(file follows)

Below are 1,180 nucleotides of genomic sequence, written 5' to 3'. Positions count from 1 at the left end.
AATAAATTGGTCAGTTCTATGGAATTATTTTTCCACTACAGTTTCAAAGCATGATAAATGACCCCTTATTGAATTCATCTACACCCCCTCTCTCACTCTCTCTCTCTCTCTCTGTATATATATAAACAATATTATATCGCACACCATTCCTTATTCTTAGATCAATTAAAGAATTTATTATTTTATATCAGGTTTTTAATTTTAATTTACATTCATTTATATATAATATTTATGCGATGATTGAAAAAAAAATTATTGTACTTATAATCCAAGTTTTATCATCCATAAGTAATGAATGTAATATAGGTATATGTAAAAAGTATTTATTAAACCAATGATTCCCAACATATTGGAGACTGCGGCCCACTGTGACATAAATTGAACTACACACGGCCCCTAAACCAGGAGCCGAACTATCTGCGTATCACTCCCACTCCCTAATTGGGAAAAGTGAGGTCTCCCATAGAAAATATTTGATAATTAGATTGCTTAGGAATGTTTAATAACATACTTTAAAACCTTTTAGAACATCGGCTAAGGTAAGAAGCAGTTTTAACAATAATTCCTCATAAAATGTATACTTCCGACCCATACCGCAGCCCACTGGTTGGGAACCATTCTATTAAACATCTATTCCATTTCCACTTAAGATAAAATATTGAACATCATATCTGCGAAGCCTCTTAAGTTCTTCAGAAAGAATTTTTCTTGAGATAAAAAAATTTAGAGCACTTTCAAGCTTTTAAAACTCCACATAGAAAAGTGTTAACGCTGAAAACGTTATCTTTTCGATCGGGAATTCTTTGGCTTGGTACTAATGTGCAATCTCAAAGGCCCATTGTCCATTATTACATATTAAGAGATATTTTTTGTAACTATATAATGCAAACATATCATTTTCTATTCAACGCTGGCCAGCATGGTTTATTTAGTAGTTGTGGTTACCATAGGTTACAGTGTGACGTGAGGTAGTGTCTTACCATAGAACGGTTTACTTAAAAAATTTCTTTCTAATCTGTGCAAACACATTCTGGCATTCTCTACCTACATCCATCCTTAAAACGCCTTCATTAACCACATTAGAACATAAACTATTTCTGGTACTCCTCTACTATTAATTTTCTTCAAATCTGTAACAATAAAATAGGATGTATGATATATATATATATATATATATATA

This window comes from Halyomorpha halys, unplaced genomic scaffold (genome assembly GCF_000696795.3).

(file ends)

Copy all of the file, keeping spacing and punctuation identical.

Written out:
Below are 1,180 nucleotides of genomic sequence, written 5' to 3'. Positions count from 1 at the left end.
AATAAATTGGTCAGTTCTATGGAATTATTTTTCCACTACAGTTTCAAAGCATGATAAATGACCCCTTATTGAATTCATCTACACCCCCTCTCTCACTCTCTCTCTCTCTCTCTGTATATATATAAACAATATTATATCGCACACCATTCCTTATTCTTAGATCAATTAAAGAATTTATTATTTTATATCAGGTTTTTAATTTTAATTTACATTCATTTATATATAATATTTATGCGATGATTGAAAAAAAAATTATTGTACTTATAATCCAAGTTTTATCATCCATAAGTAATGAATGTAATATAGGTATATGTAAAAAGTATTTATTAAACCAATGATTCCCAACATATTGGAGACTGCGGCCCACTGTGACATAAATTGAACTACACACGGCCCCTAAACCAGGAGCCGAACTATCTGCGTATCACTCCCACTCCCTAATTGGGAAAAGTGAGGTCTCCCATAGAAAATATTTGATAATTAGATTGCTTAGGAATGTTTAATAACATACTTTAAAACCTTTTAGAACATCGGCTAAGGTAAGAAGCAGTTTTAACAATAATTCCTCATAAAATGTATACTTCCGACCCATACCGCAGCCCACTGGTTGGGAACCATTCTATTAAACATCTATTCCATTTCCACTTAAGATAAAATATTGAACATCATATCTGCGAAGCCTCTTAAGTTCTTCAGAAAGAATTTTTCTTGAGATAAAAAAATTTAGAGCACTTTCAAGCTTTTAAAACTCCACATAGAAAAGTGTTAACGCTGAAAACGTTATCTTTTCGATCGGGAATTCTTTGGCTTGGTACTAATGTGCAATCTCAAAGGCCCATTGTCCATTATTACATATTAAGAGATATTTTTTGTAACTATATAATGCAAACATATCATTTTCTATTCAACGCTGGCCAGCATGGTTTATTTAGTAGTTGTGGTTACCATAGGTTACAGTGTGACGTGAGGTAGTGTCTTACCATAGAACGGTTTACTTAAAAAATTTCTTTCTAATCTGTGCAAACACATTCTGGCATTCTCTACCTACATCCATCCTTAAAACGCCTTCATTAACCACATTAGAACATAAACTATTTCTGGTACTCCTCTACTATTAATTTTCTTCAAATCTGTAACAATAAAATAGGATGTATGATATATATATATATATATATATATA

This window comes from Halyomorpha halys, unplaced genomic scaffold (genome assembly GCF_000696795.3).